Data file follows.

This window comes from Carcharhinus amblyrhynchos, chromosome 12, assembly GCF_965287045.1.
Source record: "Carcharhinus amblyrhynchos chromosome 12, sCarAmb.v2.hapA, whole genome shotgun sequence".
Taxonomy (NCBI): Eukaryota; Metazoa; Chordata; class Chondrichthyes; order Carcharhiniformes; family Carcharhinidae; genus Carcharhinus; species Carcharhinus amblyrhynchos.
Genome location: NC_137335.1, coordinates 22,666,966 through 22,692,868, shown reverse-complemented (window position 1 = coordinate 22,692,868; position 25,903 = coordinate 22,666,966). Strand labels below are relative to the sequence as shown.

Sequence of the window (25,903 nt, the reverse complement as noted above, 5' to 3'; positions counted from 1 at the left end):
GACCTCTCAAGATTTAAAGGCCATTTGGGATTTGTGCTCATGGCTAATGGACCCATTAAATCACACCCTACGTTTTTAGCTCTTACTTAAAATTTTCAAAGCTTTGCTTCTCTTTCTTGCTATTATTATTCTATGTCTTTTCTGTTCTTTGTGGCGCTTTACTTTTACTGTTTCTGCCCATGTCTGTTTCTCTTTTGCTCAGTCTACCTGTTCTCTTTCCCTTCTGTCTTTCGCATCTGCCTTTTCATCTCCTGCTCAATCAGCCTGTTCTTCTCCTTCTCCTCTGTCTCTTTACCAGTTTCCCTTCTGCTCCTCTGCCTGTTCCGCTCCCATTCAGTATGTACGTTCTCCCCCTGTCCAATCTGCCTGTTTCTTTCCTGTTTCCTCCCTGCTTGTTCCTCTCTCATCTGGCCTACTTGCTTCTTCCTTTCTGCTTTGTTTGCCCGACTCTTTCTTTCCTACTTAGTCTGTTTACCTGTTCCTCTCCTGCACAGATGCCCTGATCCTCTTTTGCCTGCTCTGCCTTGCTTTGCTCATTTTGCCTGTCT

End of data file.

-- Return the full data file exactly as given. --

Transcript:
This window comes from Carcharhinus amblyrhynchos, chromosome 12, assembly GCF_965287045.1.
Source record: "Carcharhinus amblyrhynchos chromosome 12, sCarAmb.v2.hapA, whole genome shotgun sequence".
Taxonomy (NCBI): Eukaryota; Metazoa; Chordata; class Chondrichthyes; order Carcharhiniformes; family Carcharhinidae; genus Carcharhinus; species Carcharhinus amblyrhynchos.
Genome location: NC_137335.1, coordinates 22,666,966 through 22,692,868, shown reverse-complemented (window position 1 = coordinate 22,692,868; position 25,903 = coordinate 22,666,966). Strand labels below are relative to the sequence as shown.

Sequence of the window (25,903 nt, the reverse complement as noted above, 5' to 3'; positions counted from 1 at the left end):
GACCTCTCAAGATTTAAAGGCCATTTGGGATTTGTGCTCATGGCTAATGGACCCATTAAATCACACCCTACGTTTTTAGCTCTTACTTAAAATTTTCAAAGCTTTGCTTCTCTTTCTTGCTATTATTATTCTATGTCTTTTCTGTTCTTTGTGGCGCTTTACTTTTACTGTTTCTGCCCATGTCTGTTTCTCTTTTGCTCAGTCTACCTGTTCTCTTTCCCTTCTGTCTTTCGCATCTGCCTTTTCATCTCCTGCTCAATCAGCCTGTTCTTCTCCTTCTCCTCTGTCTCTTTACCAGTTTCCCTTCTGCTCCTCTGCCTGTTCCGCTCCCATTCAGTATGTACGTTCTCCCCCTGTCCAATCTGCCTGTTTCTTTCCTGTTTCCTCCCTGCTTGTTCCTCTCTCATCTGGCCTACTTGCTTCTTCCTTTCTGCTTTGTTTGCCCGACTCTTTCTTTCCTACTTAGTCTGTTTACCTGTTCCTCTCCTGCACAGATGCCCTGATCCTCTTTTGCCTGCTCTGCCTTGCTTTGCTCATTTTGCCTGTCT